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Is a Personal Use Charge Right for Your Fleet?

August 2017, by John Shevlin, Director of Taxation

In the words of Benjamin Franklin, “in this world nothing can be said to be certain, except death and taxes.”

And when it comes to taxes, having a company car is no exception. The Internal Revenue Service (IRS) will tax people on anything that is considered a “fringe benefit,” including the value of a company-provided vehicle. The IRS specifically targets the vehicle’s use for personal reasons.

So, that’s the bad news for your drivers. There is no way of getting around it.

The good news for employers is, through a personal use charge, there is a way for your company to recoup some of the costs of running your fleet. The ever-increasing expense of operating a fleet is leading companies to look for ways to cut costs. A personal use charge is a valid method.

To start, you should first understand what personal use is and why it matters to your company. Personal use is any use of a company-provided vehicle for non-business purposes, including but not limited to commuting, personal errands, vacations and more. While the vehicle is being driven, it incurs excess wear and tear above and beyond that which would be accrued if the usage had been limited to business purposes only.

Although enacting a personal use charge for drivers is an effective way to recoup the value of a vehicle, it is not right for every fleet. For example, it doesn’t make sense for service fleets, where driving the vehicle is a necessary part of an employee’s job. This contingency shows that a personal use charge must be adapted to make sense for each unique fleet.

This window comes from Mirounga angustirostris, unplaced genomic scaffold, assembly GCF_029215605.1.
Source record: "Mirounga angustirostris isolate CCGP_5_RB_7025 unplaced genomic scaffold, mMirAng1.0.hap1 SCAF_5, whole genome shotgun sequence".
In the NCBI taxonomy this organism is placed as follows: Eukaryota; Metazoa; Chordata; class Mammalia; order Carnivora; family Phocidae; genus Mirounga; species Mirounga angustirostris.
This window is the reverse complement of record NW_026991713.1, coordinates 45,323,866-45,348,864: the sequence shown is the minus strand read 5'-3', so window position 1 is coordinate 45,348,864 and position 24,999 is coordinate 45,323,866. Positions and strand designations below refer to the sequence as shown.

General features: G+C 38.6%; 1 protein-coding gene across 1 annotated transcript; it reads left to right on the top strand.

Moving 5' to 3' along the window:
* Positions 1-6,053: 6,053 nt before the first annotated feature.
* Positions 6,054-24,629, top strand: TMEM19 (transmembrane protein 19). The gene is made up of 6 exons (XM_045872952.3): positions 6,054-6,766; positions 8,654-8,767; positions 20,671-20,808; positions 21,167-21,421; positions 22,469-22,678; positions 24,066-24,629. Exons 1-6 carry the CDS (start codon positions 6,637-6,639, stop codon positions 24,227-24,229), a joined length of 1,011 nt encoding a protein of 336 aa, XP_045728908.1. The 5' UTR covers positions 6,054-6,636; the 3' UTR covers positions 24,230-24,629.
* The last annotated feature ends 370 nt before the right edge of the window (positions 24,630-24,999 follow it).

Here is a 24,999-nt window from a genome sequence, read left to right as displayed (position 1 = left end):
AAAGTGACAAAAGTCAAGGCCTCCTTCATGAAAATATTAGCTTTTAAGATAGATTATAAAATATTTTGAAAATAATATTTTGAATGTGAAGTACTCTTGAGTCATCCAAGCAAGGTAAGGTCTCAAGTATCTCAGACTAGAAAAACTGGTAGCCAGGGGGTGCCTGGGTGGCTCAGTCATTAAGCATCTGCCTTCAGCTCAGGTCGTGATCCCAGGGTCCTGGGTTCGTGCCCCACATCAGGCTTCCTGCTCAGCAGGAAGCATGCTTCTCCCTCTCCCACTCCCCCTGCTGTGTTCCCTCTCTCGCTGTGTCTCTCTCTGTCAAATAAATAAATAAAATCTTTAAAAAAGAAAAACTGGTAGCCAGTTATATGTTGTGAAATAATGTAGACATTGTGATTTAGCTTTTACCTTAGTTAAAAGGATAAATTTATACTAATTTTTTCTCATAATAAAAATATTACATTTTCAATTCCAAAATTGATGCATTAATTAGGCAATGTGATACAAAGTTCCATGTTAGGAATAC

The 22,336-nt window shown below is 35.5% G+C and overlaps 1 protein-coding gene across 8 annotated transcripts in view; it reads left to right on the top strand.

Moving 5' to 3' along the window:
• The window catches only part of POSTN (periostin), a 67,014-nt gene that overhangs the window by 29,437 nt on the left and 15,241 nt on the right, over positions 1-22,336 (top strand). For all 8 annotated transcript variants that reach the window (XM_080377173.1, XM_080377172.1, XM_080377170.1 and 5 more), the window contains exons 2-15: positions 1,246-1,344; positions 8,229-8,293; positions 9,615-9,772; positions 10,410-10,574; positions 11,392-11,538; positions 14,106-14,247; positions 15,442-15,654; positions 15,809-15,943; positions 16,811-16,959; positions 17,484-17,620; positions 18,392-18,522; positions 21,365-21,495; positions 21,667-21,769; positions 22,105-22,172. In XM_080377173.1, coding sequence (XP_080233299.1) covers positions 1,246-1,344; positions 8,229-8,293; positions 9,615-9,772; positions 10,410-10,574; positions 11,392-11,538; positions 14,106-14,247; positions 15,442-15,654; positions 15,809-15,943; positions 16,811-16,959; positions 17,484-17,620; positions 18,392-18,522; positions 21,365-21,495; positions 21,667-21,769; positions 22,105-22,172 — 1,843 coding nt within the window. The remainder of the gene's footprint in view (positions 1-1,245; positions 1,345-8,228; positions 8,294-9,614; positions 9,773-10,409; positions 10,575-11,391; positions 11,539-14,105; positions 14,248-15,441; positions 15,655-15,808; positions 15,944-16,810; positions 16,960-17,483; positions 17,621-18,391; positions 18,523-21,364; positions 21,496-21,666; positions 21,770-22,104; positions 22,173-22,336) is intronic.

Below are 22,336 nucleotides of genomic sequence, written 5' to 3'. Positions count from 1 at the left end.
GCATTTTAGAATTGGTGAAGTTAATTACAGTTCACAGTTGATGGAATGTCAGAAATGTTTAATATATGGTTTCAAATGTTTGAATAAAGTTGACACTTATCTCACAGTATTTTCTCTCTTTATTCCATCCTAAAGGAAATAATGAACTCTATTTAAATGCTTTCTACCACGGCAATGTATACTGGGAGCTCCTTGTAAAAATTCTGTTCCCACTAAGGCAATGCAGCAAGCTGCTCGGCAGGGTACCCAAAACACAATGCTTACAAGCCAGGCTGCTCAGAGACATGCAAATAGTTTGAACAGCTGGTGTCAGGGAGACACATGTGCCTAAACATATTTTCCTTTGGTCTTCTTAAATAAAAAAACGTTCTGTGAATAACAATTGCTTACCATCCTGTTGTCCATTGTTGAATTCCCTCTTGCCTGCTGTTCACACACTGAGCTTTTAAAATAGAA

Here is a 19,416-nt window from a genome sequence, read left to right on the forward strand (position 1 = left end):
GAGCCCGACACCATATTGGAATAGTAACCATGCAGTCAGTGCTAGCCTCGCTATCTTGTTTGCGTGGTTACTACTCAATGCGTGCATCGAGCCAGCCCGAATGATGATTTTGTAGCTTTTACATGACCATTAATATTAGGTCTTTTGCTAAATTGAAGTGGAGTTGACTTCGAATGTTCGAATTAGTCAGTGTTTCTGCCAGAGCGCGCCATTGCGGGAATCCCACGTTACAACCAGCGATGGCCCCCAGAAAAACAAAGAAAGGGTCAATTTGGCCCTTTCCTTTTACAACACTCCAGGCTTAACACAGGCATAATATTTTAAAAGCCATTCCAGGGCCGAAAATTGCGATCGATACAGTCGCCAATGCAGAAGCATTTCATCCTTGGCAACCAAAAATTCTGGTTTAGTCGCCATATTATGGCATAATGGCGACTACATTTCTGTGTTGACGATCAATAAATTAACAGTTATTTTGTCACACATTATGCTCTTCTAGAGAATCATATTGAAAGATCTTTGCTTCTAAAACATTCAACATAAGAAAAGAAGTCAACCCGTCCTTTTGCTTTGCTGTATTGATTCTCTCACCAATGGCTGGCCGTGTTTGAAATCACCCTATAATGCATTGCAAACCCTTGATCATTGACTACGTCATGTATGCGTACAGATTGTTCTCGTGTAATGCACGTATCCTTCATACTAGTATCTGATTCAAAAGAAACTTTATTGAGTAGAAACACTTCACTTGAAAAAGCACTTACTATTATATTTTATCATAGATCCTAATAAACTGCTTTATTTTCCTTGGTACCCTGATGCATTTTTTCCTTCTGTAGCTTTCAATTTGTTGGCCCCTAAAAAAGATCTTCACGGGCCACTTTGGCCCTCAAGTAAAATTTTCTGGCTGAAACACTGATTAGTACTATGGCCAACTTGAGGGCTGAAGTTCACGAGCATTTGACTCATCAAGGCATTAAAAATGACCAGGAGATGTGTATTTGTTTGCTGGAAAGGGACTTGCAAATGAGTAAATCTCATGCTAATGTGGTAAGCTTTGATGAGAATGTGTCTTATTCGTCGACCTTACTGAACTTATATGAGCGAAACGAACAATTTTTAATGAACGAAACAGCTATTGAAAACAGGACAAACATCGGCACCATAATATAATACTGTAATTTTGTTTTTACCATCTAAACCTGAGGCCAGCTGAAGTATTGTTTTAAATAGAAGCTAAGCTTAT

So, how do you figure out how much to charge? Any personal use charge is based largely on the personal mileage reports completed by your individual drivers, which the IRS already requires employees to log. As with many areas of fleet, there are several different methods to use to determine your personal use charge.

Use this white paper to help you understand the ins and outs of personal use, the taxation of it and how much you should consider charging your drivers.

About the Author

As Director of Taxation, John Shevlin prides himself on being able to provide tax information geared to every audience, depending on the level of understanding and interest. He has 27 years of accounting experience and has been leading all tax functions at LeasePlan USA for nearly 19 years.

In addition to his responsibilities at LeasePlan, John is an active member of the State Tax Committee, American Automotive Leasing Association (AALA), American Institute of CPAs (AICPA) and Georgia Society of CPAs.

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